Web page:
We often talk about how the test of one’s character, one’s inner fortitude (one’s “mettle,” to use the old English word) takes place in times of adversity. People say: “I didn’t know what I had in me until this happened!”
InterVarsity has faced adversity, but through that experience, its members have drawn out the beauty of Christianity in practice. A distinctive display of love for enemies is one of the most powerful marks of a Christian. But in order to display that love, you must find yourself in a place where you are maligned, misunderstood, or mistreated for your faith.

Church, Take Heart!

I hope the Church takes note. We shouldn’t see ourselves as martyrs facing bitter persecution. Neither should we given in to a poisonous resentment that reinforces the feeling of being beleaguered and oppressed.
Instead, like InterVarsity, we ought to see how the cultural challenges that lie ahead are not obstacles that hinder us, but avenues for our faith to shine brighter. That’s why Paul spoke of suffering as something to rejoice in – something that produces endurance and strengthens our hope in God.
InterVarsity is proof that cultural marginalization can actually help Christians be better. Being marginalized in wider society doesn’t mean that our Christian faith and practice has to suffer. It might just be the catalyst for even more effectiveness in our mission.

Friday, September 18, 2015

3 Reasons Not to Homeschool

I think homeschooling is a great idea but not for everyone.  I have seen disastrous results of homeschooling in some families both in terms of failing to educate their children and failing to spiritually influence their children positively.  Here are some wrong reasons for homeschooling.  Another article from Gospel Coalition.
When I meet someone new and they learn we are homeschoolers, I get a variety of responses. Some simply stare at me, perhaps wondering why I’m not in standard homeschool uniform. “Where is her denim jumper?” they might think. Others respond with “Good for you!” and begin asking questions with genuine curiosity about how our family homeschools. Still others share with me all the reasons they could never homeschool. And then there are some who mutter “That’s nice” and look at my children with a mixture of pity and a disdain.

Homeschooling Times Are Changing 

The responses I receive have a lot to do with widespread perceptions of homeschooling. Perhaps the diversity of responses reflects the fact that homeschooling is changing. It’s not what it once was. More and more people outside the church are choosing to homeschool. And no two homeschool situations look the same. In some families, two kids might be homeschooled while another two might be in a traditional school. In other families, children might participate in a homeschool hybrid program where they attend a school setting once or twice a week and are home the rest of the week. Some families use public school online education at home. In our family, my kids are homeschooled four days a week and attend public school one day a week.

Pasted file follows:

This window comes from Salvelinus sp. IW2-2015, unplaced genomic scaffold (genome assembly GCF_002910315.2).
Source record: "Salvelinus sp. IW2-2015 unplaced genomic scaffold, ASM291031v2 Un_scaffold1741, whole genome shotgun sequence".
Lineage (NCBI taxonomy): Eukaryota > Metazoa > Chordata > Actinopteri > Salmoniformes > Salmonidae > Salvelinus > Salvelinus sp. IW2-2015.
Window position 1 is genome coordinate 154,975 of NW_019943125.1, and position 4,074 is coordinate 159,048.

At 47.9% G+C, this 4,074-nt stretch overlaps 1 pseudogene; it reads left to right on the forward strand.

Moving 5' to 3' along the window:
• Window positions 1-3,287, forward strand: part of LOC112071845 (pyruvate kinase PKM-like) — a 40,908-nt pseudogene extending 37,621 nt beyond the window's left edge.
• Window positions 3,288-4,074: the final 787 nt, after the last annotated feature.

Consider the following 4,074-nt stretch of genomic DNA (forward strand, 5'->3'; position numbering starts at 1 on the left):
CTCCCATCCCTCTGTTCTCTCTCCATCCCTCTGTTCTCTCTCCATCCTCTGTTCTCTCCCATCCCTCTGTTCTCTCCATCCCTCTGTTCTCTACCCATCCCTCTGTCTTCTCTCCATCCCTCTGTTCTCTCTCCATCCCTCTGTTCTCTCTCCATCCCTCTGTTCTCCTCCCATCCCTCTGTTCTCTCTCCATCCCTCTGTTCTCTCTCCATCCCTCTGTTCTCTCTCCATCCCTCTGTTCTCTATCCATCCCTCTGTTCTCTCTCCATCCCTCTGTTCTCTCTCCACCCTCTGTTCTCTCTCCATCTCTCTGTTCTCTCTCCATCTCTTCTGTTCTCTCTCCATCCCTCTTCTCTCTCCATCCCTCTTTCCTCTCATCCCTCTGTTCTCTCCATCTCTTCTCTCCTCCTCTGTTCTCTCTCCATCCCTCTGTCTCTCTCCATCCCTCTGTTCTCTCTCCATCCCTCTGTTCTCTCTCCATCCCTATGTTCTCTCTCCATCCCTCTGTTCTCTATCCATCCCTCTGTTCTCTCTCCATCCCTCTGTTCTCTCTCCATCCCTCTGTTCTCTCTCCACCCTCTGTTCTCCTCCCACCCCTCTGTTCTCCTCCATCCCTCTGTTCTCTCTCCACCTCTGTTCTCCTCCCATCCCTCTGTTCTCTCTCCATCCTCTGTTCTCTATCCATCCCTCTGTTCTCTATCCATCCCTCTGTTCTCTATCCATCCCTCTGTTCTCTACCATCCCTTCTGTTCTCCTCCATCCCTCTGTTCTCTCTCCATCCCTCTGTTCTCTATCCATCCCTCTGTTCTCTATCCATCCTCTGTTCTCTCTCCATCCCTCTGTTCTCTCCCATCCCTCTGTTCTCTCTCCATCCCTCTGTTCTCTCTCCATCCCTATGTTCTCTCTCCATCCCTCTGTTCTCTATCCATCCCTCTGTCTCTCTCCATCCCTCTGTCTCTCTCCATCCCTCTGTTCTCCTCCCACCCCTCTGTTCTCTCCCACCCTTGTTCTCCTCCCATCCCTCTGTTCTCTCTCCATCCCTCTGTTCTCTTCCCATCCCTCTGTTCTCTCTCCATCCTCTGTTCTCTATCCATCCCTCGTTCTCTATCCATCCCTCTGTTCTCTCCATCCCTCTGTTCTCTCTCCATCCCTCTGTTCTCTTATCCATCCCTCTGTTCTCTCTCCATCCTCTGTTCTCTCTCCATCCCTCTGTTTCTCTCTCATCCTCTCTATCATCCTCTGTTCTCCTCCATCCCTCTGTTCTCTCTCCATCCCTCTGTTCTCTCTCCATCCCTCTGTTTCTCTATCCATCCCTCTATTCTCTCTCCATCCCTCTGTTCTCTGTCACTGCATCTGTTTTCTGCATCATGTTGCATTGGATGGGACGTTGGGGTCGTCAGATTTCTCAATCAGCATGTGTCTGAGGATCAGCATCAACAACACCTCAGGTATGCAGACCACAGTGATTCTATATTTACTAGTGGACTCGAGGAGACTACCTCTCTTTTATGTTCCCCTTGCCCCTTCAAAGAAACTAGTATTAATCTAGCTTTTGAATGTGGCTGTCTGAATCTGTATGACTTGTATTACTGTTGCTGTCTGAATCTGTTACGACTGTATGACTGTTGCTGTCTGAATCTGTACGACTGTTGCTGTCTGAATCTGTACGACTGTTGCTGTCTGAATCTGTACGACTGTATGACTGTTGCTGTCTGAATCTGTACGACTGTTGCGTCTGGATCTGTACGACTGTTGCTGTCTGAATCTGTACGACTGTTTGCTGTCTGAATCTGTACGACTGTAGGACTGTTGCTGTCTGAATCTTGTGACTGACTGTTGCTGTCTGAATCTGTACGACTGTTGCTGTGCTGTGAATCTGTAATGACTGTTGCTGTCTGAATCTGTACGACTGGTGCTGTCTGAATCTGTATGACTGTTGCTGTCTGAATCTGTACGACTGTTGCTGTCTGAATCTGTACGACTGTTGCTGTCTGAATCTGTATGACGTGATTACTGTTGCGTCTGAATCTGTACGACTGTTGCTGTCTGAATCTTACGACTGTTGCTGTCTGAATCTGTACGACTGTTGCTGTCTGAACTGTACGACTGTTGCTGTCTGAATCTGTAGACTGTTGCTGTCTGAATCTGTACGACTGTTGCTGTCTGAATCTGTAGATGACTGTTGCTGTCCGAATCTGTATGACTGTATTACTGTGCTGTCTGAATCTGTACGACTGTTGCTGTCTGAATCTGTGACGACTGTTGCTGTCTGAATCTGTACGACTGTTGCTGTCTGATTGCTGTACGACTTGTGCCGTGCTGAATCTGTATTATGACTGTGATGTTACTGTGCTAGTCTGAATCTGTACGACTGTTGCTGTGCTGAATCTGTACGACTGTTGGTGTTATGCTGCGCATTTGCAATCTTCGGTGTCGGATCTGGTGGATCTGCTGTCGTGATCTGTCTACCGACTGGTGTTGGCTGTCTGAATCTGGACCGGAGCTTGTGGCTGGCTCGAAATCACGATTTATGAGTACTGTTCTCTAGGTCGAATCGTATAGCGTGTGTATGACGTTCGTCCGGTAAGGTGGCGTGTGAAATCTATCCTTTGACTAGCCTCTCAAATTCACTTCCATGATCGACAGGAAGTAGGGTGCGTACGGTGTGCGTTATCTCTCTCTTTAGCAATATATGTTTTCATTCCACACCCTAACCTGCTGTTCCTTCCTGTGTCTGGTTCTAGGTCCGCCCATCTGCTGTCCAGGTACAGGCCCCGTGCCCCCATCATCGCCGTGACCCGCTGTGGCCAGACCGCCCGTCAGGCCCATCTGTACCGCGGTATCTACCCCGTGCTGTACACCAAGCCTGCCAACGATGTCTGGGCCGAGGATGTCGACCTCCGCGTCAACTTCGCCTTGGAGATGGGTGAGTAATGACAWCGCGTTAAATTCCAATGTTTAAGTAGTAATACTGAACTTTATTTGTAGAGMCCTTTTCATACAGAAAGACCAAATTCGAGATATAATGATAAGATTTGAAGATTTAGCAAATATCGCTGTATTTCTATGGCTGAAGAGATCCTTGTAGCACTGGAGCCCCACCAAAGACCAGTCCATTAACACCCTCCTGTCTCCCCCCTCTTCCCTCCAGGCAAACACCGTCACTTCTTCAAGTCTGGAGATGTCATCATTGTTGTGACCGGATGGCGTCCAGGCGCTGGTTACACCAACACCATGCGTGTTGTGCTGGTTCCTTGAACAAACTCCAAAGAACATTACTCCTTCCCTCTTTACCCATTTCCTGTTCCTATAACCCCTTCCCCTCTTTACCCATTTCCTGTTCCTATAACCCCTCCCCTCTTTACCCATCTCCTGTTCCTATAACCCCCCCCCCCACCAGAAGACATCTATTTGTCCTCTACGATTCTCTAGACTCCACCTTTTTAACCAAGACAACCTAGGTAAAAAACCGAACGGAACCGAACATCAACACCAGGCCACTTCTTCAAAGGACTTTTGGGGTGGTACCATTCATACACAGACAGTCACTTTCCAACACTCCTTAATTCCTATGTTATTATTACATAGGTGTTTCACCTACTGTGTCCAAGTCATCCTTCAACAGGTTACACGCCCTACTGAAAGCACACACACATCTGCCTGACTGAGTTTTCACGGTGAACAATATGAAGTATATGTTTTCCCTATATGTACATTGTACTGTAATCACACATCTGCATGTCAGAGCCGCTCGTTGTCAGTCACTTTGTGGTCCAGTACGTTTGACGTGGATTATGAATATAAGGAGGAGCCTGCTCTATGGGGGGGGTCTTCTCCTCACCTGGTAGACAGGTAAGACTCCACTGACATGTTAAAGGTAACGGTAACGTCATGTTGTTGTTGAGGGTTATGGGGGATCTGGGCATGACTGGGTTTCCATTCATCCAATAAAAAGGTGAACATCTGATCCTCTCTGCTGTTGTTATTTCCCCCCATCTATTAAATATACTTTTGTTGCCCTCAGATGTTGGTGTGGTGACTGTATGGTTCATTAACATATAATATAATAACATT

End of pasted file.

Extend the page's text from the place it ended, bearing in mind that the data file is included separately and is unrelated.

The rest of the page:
Homeschooling is also growing in numbers. In 1999, more than 850,000 students were homeschooled in the United States. In 2011, the U.S. Department of Education reported an estimated 1.77 million students were homeschooled. In North Carolina, more children are homeschooled than attend private schools.
This time of year, as we begin to transition out of vacation mindset back into school mode, you may be considering homeschooling for the first time. And there are many good reasons to consider it. You get to choose the curriculum for your children. You’re able to teach every subject through a biblical worldview. You can take time to study things your children enjoy learning about, at their own pace and on their own level. Homeschool allows for greater flexibility in your schedule. Since it doesn’t take as long as a typical school day to complete lessons, there’s plenty of time for extracurricular activities, sports, clubs, additional classes, and hobbies. Homeschooling also provides more time for families to spend together. I could go on.
But there are also reasons not to homeschool. If the idea of homeschooling has been on your mind, here are three reasons you should not homeschool your children.
1. Because you are afraid. 
Fear is a lousy motive for anything. Scripture is clear we are not to live a life of fear, whether it’s fear of people, circumstances, the future, or anything else. We shouldn’t homeschool because we fear something bad will happen to our children. Our children will have bad things happen to them whether we homeschool or not. We live in a fallen world where sickness, injury, crime, and other things occur around us all the time. The only fear that ought to motivate us to do anything is the fear of the Lord (Prov. 1:7).
2. Because you think it will save your child. 
Homeschooling won’t ensure your salvation. The Holy Spirit is the one who awakens your child’s dead heart and gives a soft heart of flesh (Ezek. 36:23–24). So don’t pursue homeschooling because you think it will guarantee their salvation. It’s true that homeschooling affords you plenty of time and opportunity to discuss the things of God with your children, and that’s great. There’s time to dig deep into God’s Word, memorize it, and learn how to apply the gospel to all areas of learning and life. But homeschooling in and of itself will not save your child.
3. Because it’s what all your friends are doing. 
In some Christian communities, homeschooling is popular. If everyone around you is homeschooling and you’re not, it can feel like you’re less of a Christian for not doing so. To homeschool because of some outside pressure is not a worthwhile reason. Additionally, your Christianity does not hang upon your method of schooling. Your salvation comes by faith in the work of Christ, and such faith is a gift from God (Eph. 2:8). Someone is not a better Christian because they homeschool. Homeschooling is something you do because you believe it’s best for your family. It’s a decision made after much prayer, study, and research. It’s a decision made for God’s glory, not to please others, not to fit in, and certainly not to appear more “Christian.”